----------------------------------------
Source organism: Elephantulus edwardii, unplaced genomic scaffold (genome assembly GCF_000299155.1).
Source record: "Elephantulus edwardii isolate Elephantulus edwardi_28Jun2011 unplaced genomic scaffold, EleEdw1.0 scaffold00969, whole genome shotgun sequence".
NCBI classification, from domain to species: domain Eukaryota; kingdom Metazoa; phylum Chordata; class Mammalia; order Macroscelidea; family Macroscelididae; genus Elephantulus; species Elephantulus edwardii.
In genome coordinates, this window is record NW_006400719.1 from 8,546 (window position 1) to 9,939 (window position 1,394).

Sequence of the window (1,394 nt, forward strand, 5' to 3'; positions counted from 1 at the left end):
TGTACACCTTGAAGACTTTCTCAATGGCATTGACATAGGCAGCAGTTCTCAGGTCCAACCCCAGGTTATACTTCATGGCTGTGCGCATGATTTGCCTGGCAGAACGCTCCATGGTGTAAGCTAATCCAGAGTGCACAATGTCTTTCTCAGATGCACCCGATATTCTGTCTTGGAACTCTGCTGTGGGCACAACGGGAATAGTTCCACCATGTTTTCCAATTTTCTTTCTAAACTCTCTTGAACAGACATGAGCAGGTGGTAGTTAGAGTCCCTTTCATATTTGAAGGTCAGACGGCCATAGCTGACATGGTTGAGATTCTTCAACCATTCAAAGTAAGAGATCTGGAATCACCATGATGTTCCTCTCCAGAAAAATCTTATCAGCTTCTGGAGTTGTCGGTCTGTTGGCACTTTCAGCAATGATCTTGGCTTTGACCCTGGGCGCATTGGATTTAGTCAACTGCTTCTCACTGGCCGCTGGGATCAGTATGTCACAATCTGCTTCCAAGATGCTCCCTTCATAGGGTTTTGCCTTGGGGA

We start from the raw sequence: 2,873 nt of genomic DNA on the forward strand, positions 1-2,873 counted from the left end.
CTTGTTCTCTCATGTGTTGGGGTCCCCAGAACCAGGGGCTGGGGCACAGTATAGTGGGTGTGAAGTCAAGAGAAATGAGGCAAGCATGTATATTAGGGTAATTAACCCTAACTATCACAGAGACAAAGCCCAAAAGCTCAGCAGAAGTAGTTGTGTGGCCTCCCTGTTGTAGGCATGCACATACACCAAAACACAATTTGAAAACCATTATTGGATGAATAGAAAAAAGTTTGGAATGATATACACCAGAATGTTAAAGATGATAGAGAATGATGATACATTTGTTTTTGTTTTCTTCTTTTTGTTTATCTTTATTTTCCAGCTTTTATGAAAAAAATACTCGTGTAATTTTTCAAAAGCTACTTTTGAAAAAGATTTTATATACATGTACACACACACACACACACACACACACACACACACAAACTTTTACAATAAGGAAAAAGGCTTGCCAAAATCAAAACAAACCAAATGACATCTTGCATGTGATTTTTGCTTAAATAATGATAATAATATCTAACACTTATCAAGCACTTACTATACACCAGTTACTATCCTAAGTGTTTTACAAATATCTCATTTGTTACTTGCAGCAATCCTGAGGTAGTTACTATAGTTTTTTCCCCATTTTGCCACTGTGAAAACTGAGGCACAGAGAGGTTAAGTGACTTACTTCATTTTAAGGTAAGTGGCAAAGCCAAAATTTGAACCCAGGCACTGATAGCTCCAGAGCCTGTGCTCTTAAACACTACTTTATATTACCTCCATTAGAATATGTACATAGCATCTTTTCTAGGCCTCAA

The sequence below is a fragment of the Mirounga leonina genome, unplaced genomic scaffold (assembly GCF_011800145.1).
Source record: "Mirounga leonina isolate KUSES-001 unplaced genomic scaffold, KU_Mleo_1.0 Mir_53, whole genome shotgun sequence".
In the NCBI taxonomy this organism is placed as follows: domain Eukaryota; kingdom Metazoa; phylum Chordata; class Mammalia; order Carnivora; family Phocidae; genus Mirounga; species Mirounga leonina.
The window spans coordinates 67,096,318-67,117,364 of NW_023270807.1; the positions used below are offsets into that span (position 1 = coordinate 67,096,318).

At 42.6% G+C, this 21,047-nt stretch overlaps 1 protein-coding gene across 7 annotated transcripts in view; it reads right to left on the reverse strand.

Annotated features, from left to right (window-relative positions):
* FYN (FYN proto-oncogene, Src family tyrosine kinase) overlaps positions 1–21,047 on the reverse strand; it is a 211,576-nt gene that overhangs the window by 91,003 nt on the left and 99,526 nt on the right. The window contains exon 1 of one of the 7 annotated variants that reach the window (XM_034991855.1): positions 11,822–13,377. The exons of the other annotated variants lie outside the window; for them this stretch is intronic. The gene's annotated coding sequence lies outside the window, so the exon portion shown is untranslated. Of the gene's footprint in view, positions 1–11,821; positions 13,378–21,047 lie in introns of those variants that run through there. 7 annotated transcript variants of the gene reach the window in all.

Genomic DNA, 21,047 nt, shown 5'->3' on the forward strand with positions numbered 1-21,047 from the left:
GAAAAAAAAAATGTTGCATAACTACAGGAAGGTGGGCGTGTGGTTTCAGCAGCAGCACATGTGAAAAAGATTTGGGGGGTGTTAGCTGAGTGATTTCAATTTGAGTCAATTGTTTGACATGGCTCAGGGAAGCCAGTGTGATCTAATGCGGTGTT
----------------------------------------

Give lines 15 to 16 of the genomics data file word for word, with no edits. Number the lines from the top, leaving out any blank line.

* FYN (FYN proto-oncogene, Src family tyrosine kinase) overlaps positions 1–21,047 on the reverse strand; it is a 211,576-nt gene that overhangs the window by 91,003 nt on the left and 99,526 nt on the right. The window contains exon 1 of one of the 7 annotated variants that reach the window (XM_034991855.1): positions 11,822–13,377. The exons of the other annotated variants lie outside the window; for them this stretch is intronic. The gene's annotated coding sequence lies outside the window, so the exon portion shown is untranslated. Of the gene's footprint in view, positions 1–11,821; positions 13,378–21,047 lie in introns of those variants that run through there. 7 annotated transcript variants of the gene reach the window in all.

Genomic DNA, 21,047 nt, shown 5'->3' on the forward strand with positions numbered 1-21,047 from the left: